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According to the best records obtainable, magnetic particle testing was introduced on the railroads to find detail fractures in locomotive and car axles. On the Pennsylvania Railroad the first beginnings came in 1933–1934. There seem to have been two reasons for making a beginning with axles. First, detail fractures in anything as important as an axle are always serious; and secondly, a dismounted axle presents the simplest shape for application of magnetic flux and powder particles. Figure 1 illustrates the earliest form of magnetic particle testing, using a simple permanent magnet of “horseshoe” type. Figure 2 illustrates an early development of testing electric locomotive axles, where the wheel fit portion of the axle was receiving special attention. Magnetic flux was provided by the vertical solenoids near the end of each axle, and the method used was dry powder. Figure 3 shows a later development, designed for testing the journals of mounted wheels by the wet method. The illustration also shows the roller mounting, permitting easy rotation of the wheels, and pneumatic piston hoist for raising the wheels up into position for testing. From the start on axles, the use of magnetic particle testing progressed rapidly in the railroad field, as the necessary technique was developed for handling more and more complicated shapes of iron and steel members. Testing outfits have been set up at the main locomotive and car shops, at principal engine terminals, and in wheel and axle shops. Men specially trained and qualified are assigned to the work, because the successful application of the test requires considerable experience; but where the necessary skill has been developed, tests can be carried on with both speed and accuracy.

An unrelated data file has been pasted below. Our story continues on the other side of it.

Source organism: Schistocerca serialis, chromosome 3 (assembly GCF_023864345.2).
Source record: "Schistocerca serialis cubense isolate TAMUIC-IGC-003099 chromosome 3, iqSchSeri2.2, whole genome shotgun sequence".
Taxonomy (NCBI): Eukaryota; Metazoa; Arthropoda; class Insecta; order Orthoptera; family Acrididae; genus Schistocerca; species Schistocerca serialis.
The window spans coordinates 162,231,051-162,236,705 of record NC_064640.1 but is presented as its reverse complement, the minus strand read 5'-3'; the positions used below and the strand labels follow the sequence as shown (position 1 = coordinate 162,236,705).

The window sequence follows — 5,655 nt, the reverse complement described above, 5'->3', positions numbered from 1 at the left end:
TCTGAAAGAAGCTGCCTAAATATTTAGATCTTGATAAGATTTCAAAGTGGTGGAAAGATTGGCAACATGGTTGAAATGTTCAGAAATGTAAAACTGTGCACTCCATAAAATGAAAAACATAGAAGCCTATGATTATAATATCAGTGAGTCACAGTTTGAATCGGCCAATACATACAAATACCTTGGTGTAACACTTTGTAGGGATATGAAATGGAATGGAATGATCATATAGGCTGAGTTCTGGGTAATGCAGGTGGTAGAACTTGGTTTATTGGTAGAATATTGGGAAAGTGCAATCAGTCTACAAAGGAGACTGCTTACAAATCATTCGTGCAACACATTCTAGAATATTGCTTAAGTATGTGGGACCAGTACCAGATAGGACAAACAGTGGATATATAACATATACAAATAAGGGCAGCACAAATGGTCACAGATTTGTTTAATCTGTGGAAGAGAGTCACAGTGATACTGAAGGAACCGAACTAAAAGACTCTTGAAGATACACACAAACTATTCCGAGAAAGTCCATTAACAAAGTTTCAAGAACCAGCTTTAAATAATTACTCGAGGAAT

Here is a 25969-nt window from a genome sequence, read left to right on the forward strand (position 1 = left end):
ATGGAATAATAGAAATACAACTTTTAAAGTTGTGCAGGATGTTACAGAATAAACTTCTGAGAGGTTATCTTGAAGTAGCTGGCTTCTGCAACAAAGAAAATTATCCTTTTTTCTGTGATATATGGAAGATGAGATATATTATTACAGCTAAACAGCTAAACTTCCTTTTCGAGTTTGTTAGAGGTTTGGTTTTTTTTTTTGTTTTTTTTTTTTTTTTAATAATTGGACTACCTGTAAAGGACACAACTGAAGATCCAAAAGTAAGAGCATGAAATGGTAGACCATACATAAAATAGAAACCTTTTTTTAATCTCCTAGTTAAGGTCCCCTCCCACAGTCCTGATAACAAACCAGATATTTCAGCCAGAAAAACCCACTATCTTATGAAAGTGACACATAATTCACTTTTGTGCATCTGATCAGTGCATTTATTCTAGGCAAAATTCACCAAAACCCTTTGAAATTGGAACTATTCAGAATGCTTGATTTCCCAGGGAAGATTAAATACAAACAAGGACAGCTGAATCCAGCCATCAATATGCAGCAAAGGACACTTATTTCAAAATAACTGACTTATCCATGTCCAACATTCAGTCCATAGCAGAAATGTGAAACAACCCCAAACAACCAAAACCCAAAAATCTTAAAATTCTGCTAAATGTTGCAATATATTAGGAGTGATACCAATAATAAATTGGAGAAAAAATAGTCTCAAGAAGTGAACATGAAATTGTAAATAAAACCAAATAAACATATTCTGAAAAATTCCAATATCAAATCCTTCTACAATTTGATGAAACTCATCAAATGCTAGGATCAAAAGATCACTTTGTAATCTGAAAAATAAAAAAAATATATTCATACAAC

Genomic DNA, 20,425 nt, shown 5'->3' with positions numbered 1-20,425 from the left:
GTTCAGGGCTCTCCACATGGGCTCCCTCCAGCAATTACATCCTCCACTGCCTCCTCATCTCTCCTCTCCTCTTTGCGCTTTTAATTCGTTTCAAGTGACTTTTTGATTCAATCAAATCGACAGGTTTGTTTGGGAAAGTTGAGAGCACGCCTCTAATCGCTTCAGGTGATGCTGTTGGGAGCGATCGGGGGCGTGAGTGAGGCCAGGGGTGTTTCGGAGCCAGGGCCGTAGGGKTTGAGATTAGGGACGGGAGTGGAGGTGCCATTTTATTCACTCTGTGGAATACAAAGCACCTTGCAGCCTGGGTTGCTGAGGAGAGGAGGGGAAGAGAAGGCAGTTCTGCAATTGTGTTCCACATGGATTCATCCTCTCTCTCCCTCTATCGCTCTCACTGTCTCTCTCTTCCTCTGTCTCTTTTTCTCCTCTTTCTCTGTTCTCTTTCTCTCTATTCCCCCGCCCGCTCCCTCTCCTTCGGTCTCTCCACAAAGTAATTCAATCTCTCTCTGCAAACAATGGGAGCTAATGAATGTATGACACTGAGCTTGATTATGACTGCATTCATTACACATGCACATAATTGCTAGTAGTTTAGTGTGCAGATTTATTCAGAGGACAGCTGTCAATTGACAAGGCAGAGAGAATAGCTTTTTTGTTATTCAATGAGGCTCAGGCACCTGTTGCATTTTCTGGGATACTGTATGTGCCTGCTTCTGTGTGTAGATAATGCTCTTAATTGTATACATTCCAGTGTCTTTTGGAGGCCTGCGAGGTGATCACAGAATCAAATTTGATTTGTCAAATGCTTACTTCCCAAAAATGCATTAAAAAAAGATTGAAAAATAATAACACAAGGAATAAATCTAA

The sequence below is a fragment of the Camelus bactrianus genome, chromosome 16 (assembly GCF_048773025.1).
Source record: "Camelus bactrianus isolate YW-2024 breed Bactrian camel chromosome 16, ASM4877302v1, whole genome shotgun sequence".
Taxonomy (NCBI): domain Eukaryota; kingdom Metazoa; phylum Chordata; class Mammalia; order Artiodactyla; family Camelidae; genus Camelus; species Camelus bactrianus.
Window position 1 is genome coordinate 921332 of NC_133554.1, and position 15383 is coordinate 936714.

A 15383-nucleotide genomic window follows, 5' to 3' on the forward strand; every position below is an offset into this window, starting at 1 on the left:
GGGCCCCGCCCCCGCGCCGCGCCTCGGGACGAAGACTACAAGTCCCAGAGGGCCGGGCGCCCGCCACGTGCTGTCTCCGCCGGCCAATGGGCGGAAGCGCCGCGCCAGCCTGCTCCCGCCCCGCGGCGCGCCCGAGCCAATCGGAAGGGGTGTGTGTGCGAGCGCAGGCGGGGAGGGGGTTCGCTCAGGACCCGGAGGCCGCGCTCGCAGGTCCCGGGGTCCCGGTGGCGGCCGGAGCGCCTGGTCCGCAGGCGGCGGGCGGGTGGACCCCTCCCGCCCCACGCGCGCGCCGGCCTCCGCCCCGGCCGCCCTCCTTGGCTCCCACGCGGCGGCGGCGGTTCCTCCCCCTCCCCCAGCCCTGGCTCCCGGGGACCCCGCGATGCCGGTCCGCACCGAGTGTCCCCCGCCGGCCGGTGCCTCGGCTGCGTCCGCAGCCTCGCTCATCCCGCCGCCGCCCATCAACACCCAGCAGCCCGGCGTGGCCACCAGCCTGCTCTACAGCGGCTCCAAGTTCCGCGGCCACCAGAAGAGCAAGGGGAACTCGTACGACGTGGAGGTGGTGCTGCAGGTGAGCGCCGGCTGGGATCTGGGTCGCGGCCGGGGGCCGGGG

Jones, L. B.
Engineer of Tests, The Pennsylvania Railroad, Altoona, Pa.